Stevens’ solution would protect the concepts behind the ability to have a robust militia but open up the door to regulation of any other gun use. For most people in America, that still may be too big a camel’s nose in the tent.
My proposal for the Second Amendment would look like this: The right to bear arms, munitions and weaponry for the use of legal hunting, sport and military use shall not be infringed; and any regulation thereof shall be reasonably related to legitimate protection of the nation’s citizens.
No doubt, there can be major criticism of this suggestion but what we need to have is debate. Name-calling just will not do. Arguments based upon fantasy, whimsy and extreme, dramatic, unfounded arguments get us nowhere.
There seems something odd about the fact that I have to go for an eye test and a photo to get a driver’s license, not to mention the written test and the road test, but that I can go out and buy and assault rifle even if I am a total crazy. What is wrong with that picture?
One of the arguments frequently made to me, and is very touching because of my background, is that if the Jews had guns in Germany perhaps the Holocaust would not have occurred. It is absolutely true that when the Jews were fighting for their lives in the Warsaw Ghetto, and actually gained their independence for a time, they were deprived of weapons. Those weapons could have been supplied by the allies, as well as the Polish underground. The Jews were sold out, not because of gun control, but rather because the Jews of Europe were targeted for extermination and no one came to their aid.
The United States specifically determined not to bomb the rail links leading to the death camps at Auschwitz, while saying publicly that such bombing was impossible to do. It turned out this was a lie. Another example is the availability of guns in Israel. After my daughter completed her Army service in Israel, I suggested to her that she get a gun.
She looked into it and decided not to bother. She told me that virtually every civilian who has a gun in Israel has the equivalent training of an auxiliary policeman. Gun owners in Israel have to be specially licensed, must go to the shooting range every month and certify their experience, and have a quick check to make sure their mental status has not changed. A gun owner in Israel must pay all the fees associated with the training, licensing and registration of their weaponry.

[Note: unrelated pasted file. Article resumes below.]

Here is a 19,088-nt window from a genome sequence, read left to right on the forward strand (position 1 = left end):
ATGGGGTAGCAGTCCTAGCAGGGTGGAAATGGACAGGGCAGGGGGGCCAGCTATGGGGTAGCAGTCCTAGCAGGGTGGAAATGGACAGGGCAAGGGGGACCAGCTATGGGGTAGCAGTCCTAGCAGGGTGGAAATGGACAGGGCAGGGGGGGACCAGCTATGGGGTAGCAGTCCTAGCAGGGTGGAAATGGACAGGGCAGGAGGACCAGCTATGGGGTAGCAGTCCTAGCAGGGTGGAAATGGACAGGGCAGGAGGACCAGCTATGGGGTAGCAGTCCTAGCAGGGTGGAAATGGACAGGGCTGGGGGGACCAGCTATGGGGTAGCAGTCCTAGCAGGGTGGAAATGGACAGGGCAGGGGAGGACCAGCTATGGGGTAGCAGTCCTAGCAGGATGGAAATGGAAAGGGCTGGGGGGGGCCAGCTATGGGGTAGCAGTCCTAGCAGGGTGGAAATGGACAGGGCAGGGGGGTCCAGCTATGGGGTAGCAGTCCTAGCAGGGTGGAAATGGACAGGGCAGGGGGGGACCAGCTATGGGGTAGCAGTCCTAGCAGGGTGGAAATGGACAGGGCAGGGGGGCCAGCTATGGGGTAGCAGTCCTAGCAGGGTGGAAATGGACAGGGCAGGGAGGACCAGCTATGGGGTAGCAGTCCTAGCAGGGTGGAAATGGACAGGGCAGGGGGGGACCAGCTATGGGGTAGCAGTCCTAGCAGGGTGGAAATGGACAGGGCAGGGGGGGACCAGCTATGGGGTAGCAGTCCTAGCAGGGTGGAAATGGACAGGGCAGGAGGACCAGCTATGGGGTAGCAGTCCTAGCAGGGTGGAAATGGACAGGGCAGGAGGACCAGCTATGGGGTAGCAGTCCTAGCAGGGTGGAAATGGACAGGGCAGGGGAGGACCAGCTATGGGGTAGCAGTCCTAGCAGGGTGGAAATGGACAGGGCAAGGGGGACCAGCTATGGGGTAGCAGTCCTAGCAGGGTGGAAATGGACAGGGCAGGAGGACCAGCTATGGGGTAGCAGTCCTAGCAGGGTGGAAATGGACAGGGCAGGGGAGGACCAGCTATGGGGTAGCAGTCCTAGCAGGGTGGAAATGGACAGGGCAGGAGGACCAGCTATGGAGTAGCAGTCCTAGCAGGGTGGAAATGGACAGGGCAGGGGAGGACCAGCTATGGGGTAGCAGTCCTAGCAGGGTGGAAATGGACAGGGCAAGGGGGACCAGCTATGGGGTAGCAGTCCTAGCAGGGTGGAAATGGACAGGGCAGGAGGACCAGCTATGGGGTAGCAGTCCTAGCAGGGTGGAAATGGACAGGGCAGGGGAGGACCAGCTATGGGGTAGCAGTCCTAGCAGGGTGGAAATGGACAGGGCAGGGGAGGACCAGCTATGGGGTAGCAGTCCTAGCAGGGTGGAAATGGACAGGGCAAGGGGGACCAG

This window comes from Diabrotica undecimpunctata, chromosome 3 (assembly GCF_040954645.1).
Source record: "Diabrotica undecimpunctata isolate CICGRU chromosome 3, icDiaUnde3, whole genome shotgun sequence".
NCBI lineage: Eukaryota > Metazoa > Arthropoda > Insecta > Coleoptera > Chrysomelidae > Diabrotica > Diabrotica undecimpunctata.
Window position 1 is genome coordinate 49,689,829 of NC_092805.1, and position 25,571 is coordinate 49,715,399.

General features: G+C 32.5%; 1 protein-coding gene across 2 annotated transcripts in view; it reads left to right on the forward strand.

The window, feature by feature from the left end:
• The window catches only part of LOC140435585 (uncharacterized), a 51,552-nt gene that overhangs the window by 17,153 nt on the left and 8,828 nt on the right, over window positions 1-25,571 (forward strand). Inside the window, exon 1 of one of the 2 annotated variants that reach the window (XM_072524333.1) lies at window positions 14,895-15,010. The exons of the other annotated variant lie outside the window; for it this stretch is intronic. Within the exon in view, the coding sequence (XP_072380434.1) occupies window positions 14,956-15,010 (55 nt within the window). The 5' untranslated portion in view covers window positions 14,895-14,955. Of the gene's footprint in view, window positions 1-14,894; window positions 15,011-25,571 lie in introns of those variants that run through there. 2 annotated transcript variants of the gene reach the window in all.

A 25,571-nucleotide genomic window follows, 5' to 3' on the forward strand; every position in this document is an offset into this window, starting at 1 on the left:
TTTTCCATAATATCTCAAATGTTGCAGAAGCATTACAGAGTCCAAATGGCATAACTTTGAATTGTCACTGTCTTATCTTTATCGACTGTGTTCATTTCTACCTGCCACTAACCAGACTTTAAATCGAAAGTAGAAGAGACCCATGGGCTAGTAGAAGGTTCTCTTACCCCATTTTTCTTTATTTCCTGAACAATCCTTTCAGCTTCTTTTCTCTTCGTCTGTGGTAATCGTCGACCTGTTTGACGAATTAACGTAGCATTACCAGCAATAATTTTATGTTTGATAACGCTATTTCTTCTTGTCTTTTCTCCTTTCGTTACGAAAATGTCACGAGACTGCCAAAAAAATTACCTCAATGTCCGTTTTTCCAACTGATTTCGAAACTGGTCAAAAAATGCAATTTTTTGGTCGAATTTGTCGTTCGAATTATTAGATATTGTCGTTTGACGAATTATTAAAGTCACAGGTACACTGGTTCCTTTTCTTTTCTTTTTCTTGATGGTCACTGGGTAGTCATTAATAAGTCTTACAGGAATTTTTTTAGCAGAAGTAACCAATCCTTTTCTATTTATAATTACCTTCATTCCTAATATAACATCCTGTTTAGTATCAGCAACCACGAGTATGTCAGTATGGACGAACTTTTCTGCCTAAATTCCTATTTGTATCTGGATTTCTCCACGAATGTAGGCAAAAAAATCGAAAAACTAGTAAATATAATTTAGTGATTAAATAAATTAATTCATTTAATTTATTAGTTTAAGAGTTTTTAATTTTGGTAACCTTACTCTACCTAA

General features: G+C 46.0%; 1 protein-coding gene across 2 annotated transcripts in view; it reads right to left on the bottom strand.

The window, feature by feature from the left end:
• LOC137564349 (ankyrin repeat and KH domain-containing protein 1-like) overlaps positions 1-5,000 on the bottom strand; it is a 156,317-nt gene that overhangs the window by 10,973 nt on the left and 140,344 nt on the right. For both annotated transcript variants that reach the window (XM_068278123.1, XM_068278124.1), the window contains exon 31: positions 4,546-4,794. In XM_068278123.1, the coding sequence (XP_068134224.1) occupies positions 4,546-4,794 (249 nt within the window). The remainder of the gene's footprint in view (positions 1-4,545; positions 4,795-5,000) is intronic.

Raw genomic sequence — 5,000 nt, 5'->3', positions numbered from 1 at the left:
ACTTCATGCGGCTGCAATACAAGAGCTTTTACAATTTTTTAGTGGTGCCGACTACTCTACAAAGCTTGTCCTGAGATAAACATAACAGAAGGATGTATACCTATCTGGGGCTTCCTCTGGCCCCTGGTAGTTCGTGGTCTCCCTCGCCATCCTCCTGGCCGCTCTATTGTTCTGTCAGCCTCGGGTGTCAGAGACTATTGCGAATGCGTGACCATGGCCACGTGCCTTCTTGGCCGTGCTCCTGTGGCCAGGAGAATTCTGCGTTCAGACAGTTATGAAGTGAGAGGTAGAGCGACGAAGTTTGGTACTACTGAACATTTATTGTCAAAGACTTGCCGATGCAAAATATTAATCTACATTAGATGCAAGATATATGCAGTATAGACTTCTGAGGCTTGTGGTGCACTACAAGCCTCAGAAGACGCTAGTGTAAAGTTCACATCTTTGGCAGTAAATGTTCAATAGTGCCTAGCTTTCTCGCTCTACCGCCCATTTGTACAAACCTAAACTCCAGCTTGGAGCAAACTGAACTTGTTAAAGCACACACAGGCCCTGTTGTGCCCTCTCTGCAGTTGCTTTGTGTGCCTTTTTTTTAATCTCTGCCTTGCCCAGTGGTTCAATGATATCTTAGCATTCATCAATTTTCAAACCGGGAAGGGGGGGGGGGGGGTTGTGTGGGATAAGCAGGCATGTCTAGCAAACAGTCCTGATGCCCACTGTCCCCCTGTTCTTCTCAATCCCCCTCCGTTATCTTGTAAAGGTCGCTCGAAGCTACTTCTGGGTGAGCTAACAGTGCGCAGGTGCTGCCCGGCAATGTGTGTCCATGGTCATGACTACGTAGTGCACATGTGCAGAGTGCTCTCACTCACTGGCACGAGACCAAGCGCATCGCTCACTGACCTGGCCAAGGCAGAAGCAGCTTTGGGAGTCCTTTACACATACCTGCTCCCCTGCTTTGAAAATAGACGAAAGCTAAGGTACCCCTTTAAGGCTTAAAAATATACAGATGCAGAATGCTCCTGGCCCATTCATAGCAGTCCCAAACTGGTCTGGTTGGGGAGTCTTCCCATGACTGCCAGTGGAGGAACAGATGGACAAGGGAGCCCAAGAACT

In Israel, people fight terrorists, not students in schools who tick them off.
What is necessary to protect citizens from intrusive government and dangerous trends restricting our freedoms are not assault rifles, but rather healthy democratic institutions. When I went into Williamsport Area High School a few years ago to talk about the American Constitution, I was shocked at how little the students knew.
They had a great teacher, and the students were in an honors class. Yet, the only student who knew anything about the American Constitution was a lawyer’s kid.
Studies have shown that the time that the American Revolution occurred and the Constitution was adopted, we had one of the highest literary rates in history.
Not so today.
We are both grammatically and educationally living in a time of abysmal ignorance, dominated by short bursts of social media and little in-depth understanding of any national problem.
It is time to end the war between the left wing and the National Rifle Association.
The mayhem and destruction that results from the assault on one another does America no good, prolongs the debate, and provides no solution.
Cliff Rieders is a board certified trial advocate in Williamsport and a past president of the Pennsylvania Trial Lawyers Association. None of the opinions expressed necessarily represent the views of these organizations or this newspaper.